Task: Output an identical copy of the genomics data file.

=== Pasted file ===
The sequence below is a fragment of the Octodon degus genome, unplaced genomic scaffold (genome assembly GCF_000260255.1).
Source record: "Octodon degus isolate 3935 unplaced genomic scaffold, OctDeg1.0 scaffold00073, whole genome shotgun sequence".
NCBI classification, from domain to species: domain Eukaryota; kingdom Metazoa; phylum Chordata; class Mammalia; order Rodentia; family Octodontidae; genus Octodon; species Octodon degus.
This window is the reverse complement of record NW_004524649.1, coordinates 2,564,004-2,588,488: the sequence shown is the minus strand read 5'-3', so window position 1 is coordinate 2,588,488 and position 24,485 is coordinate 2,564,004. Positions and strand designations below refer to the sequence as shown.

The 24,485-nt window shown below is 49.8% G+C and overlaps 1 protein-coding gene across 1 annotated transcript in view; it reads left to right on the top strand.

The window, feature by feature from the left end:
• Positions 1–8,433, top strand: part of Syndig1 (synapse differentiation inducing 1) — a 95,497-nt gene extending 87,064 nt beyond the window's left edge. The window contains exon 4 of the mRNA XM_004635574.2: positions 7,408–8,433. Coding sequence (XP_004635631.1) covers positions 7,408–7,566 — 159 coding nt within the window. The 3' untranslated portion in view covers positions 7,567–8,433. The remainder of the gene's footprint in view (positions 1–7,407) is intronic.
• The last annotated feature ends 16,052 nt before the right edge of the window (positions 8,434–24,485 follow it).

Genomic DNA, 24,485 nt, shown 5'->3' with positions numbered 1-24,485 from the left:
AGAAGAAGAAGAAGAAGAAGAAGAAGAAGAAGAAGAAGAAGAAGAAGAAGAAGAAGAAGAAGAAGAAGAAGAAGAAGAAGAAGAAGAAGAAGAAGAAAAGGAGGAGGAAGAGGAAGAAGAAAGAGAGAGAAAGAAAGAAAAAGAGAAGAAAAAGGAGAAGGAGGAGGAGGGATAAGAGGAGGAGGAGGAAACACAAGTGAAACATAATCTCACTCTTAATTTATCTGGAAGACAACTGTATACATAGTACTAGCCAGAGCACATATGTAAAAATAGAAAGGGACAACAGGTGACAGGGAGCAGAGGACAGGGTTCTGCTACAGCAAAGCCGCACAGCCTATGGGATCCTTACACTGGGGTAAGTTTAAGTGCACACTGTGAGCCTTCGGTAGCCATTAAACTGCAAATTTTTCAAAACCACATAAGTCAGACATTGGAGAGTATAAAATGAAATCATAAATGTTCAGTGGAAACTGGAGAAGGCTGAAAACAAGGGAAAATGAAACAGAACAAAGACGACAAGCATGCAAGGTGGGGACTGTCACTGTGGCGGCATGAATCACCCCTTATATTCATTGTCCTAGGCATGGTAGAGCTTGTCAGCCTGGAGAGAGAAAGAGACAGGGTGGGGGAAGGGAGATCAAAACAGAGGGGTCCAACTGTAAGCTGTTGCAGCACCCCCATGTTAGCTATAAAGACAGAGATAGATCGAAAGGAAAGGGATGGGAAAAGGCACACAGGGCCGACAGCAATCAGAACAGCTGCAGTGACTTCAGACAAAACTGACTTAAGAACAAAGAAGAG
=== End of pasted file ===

The sequence below is a fragment of the Octodon degus genome, unplaced genomic scaffold (genome assembly GCF_000260255.1).
Source record: "Octodon degus isolate 3935 unplaced genomic scaffold, OctDeg1.0 scaffold00073, whole genome shotgun sequence".
NCBI classification, from domain to species: domain Eukaryota; kingdom Metazoa; phylum Chordata; class Mammalia; order Rodentia; family Octodontidae; genus Octodon; species Octodon degus.
This window is the reverse complement of record NW_004524649.1, coordinates 2,564,004-2,588,488: the sequence shown is the minus strand read 5'-3', so window position 1 is coordinate 2,588,488 and position 24,485 is coordinate 2,564,004. Positions and strand designations below refer to the sequence as shown.

The 24,485-nt window shown below is 49.8% G+C and overlaps 1 protein-coding gene across 1 annotated transcript in view; it reads left to right on the top strand.

The window, feature by feature from the left end:
• Positions 1–8,433, top strand: part of Syndig1 (synapse differentiation inducing 1) — a 95,497-nt gene extending 87,064 nt beyond the window's left edge. The window contains exon 4 of the mRNA XM_004635574.2: positions 7,408–8,433. Coding sequence (XP_004635631.1) covers positions 7,408–7,566 — 159 coding nt within the window. The 3' untranslated portion in view covers positions 7,567–8,433. The remainder of the gene's footprint in view (positions 1–7,407) is intronic.
• The last annotated feature ends 16,052 nt before the right edge of the window (positions 8,434–24,485 follow it).

Genomic DNA, 24,485 nt, shown 5'->3' with positions numbered 1-24,485 from the left:
AGAAGAAGAAGAAGAAGAAGAAGAAGAAGAAGAAGAAGAAGAAGAAGAAGAAGAAGAAGAAGAAGAAGAAGAAGAAGAAGAAGAAGAAGAAGAAGAAAAGGAGGAGGAAGAGGAAGAAGAAAGAGAGAGAAAGAAAGAAAAAGAGAAGAAAAAGGAGAAGGAGGAGGAGGGATAAGAGGAGGAGGAGGAAACACAAGTGAAACATAATCTCACTCTTAATTTATCTGGAAGACAACTGTATACATAGTACTAGCCAGAGCACATATGTAAAAATAGAAAGGGACAACAGGTGACAGGGAGCAGAGGACAGGGTTCTGCTACAGCAAAGCCGCACAGCCTATGGGATCCTTACACTGGGGTAAGTTTAAGTGCACACTGTGAGCCTTCGGTAGCCATTAAACTGCAAATTTTTCAAAACCACATAAGTCAGACATTGGAGAGTATAAAATGAAATCATAAATGTTCAGTGGAAACTGGAGAAGGCTGAAAACAAGGGAAAATGAAACAGAACAAAGACGACAAGCATGCAAGGTGGGGACTGTCACTGTGGCGGCATGAATCACCCCTTATATTCATTGTCCTAGGCATGGTAGAGCTTGTCAGCCTGGAGAGAGAAAGAGACAGGGTGGGGGAAGGGAGATCAAAACAGAGGGGTCCAACTGTAAGCTGTTGCAGCACCCCCATGTTAGCTATAAAGACAGAGATAGATCGAAAGGAAAGGGATGGGAAAAGGCACACAGGGCCGACAGCAATCAGAACAGCTGCAGTGACTTCAGACAAAACTGACTTAAGAACAAAGAAGAG